Editorial: Voucher system now law in Arizona at expense of traditional public school system

There once was a school of thought in this country that public schools represented one of the essential foundations of the American concept known as E Pluribus Unum.

Public schools were part of the fabric that gave our country its backbone. They provided the vision and security that America was the undisputed leader of the free world.

Further, public schools were considered just that: public. For those who chose not to attend public schools and go the home-school, private or parochial route, they also sacrificed the privilege of the American taxpayer footing the bill for their children’s education.

Somewhere along the way, we threw that ideal out the window.

In Arizona this past week, the state’s leadership continued this trend of turning its back on the traditional public school system to finance non-traditional education under the guise that it is all public. Gov. Doug Ducey signed legislation that funnels equal share public school dollars to those that attend private and parochial schools.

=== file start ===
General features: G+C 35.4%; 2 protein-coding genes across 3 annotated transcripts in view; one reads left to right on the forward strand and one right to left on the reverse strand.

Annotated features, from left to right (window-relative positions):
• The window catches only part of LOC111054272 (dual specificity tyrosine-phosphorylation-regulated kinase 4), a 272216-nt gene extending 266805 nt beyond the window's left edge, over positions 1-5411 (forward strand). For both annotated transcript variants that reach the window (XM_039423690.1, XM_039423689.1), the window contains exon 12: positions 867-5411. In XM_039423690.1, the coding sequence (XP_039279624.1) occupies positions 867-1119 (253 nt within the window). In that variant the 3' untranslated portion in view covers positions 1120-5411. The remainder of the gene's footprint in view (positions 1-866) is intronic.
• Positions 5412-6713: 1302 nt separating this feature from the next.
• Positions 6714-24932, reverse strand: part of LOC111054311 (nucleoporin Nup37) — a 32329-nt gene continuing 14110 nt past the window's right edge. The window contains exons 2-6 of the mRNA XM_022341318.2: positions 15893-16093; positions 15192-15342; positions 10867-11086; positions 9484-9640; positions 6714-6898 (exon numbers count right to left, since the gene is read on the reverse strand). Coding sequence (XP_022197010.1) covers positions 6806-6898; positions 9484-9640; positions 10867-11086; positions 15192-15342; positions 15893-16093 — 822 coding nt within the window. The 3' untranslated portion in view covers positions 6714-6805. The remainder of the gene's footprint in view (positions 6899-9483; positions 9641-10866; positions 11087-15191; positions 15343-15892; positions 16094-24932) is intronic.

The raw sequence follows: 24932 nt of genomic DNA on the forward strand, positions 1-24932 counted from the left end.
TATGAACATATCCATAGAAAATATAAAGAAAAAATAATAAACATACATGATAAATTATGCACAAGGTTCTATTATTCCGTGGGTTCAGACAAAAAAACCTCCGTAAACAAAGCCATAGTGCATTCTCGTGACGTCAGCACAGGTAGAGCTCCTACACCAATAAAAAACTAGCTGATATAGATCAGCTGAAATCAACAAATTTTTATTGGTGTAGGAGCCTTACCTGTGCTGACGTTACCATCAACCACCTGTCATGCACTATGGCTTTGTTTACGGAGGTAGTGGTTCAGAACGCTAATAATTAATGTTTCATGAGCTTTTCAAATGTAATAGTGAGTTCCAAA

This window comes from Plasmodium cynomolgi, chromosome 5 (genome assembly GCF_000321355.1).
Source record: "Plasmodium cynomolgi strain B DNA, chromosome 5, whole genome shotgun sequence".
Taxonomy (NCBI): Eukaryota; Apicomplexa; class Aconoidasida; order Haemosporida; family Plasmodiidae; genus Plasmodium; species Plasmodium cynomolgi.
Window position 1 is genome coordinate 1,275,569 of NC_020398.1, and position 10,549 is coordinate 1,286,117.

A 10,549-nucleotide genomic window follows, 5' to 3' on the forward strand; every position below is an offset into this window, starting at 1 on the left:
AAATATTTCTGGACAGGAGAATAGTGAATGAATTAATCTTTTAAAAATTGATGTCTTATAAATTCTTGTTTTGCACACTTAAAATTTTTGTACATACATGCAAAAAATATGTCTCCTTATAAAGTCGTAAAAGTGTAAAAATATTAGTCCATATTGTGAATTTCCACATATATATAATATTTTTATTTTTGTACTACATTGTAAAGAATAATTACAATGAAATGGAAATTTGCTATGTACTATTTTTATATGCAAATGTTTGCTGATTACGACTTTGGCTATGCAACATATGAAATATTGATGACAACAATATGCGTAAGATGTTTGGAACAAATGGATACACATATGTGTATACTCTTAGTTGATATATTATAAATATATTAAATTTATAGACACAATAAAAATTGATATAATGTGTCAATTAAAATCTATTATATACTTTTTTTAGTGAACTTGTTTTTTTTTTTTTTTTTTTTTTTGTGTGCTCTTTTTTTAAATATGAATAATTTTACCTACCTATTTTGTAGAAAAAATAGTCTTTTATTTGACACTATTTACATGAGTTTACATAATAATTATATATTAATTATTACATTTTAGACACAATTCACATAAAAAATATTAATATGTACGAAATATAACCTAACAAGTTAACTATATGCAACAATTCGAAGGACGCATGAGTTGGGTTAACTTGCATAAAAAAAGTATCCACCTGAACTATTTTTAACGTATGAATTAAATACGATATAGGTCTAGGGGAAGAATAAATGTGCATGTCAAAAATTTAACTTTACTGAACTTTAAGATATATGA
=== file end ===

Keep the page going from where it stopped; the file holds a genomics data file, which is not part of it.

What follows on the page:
This follows a trend that began in 1994 when the state began its education cost-shift from public schools to the charter system. We reinvented the definition of what a public school was and the loser in this new look at education was the traditional public school system.

With public education dollars now shared between traditional, charter, private and parochial institutions, the financial clout once enjoyed exclusively by traditional public schools has been reduced to pennies on the education dollar.

Not so surprisingly, this so began the decline of the traditional public school system. You see it in annual reports that show declining test scores, low teacher morale, over-crowded classrooms, reduced dollars dedicated for classroom instruction and facility disrepair.

Every year, you see legislative posturing about the need to make our public school system great again. More often than not, such chest-beating is all talk with no action. Further, the very people who make the most noise about the need to make our public school system great again fail to acknowledge that they were the very people who derailed the system.

They gave it away. They created a system that required more taxpayer dollars just to maintain the status quo, and then refused to adequately finance the system. Non-traditional schools began to flourish at the expense of the traditional public school system.

They cheated a system that once was considered a key cornerstone of American greatness.

They gave it away.

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